My understanding is the semantics we want for $has statements is
associativity (http://en.wikipedia.org/wiki/Associativity). By that I mean
that sequence matters, but not the placement of the $has operation between
multiple XRI subsegments that have been associated with $has statements. If
so, this means our example +a+b+c+d expands into all of the following XDI

           +a+b+c/$has/+d  <==>  (+a+b+c/+d)  <==>  +a+b+c+d

           +a+b/$has/+c+d  <==>  (+a+b/+c+d)  <==>  +a+b+c+d

           +a/$has/+b+c+d  <==>  (+a/+b+c+d)  <==>  +a+b+c+d

Note that this rule does NOT constrain the use of cross-references to
perform explicit grouping (reification) of XDI statements. For example:


…is different from +a+b+c+d because +a+b(+c+d) is a three-subsegment XRI
that has two expansions outside the cross-reference…

           +a/$has/+b(+c+d)  <==>  (+a/+b(+c+d))  <==>  +a+b(+c+d)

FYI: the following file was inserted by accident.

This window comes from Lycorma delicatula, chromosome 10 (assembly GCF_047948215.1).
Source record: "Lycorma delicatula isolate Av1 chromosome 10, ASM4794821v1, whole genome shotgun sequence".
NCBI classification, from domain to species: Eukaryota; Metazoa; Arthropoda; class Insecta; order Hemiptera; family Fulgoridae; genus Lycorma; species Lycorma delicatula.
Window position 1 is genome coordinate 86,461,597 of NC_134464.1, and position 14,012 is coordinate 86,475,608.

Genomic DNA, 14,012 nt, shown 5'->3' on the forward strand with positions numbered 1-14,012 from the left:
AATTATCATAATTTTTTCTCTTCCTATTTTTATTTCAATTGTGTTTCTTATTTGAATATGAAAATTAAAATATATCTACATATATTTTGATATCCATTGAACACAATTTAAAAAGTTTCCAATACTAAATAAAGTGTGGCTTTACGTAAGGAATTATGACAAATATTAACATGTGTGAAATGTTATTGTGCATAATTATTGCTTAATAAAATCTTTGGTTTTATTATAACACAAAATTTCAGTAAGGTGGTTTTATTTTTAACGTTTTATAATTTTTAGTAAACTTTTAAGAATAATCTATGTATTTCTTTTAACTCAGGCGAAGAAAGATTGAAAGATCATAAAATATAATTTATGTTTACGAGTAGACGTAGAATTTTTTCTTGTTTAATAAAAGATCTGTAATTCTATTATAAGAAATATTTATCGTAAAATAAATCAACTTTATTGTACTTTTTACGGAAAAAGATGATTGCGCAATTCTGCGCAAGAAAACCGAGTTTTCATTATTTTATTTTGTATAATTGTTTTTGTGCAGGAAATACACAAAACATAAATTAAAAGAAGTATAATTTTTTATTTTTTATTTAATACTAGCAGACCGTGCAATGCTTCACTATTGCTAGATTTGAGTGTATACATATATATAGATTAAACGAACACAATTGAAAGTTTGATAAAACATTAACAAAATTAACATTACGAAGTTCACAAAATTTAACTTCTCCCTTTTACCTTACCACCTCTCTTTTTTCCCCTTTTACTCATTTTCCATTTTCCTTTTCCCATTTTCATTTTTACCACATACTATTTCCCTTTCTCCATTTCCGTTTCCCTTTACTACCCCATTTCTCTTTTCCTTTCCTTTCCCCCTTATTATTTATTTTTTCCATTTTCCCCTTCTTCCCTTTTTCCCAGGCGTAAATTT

+a+b/$has/(+c+d)  <==>  (+a+b/(+c+d))  <==>  +a+b(+c+d)

…and two variants on these if you also expand inside the cross-reference:

           +a/$has/+b(+c/$has/+d)  <==>  (+a/+b((+c/+d)))  <==>  +a+b(+c+d)

           +a+b/$has/(+c/$has/+d)  <==>  (+a+b/((+c/+d)))  <==>  +a+b(+c+d)

Again, my interpretation is that this is exactly what we want—the same
associativity between $has statements that we have with left-to-right
sequences of English adjectives before a noun:

           Boeing                                                       plane
engine cowling color

           Boeing plane                                               engine
cowling color

           Boeing plane engine                                    cowling

           Boeing plane engine cowling                        color

           Boeing plane engine cowling color

In these five examples, the final word in each column (left and right) is a
noun, and all the words before it are adjectives. If you then take any
combination from the left and then concatenate it with the right (without
changing the sequence), the result is that all but the last word is turned
into an adjective, and “color” is the noun they all describe.

I hope this clears up any confusion about $has statements. I definitely see
the need to include some additional clarification about this in the XDI RDF
Graph Model spec.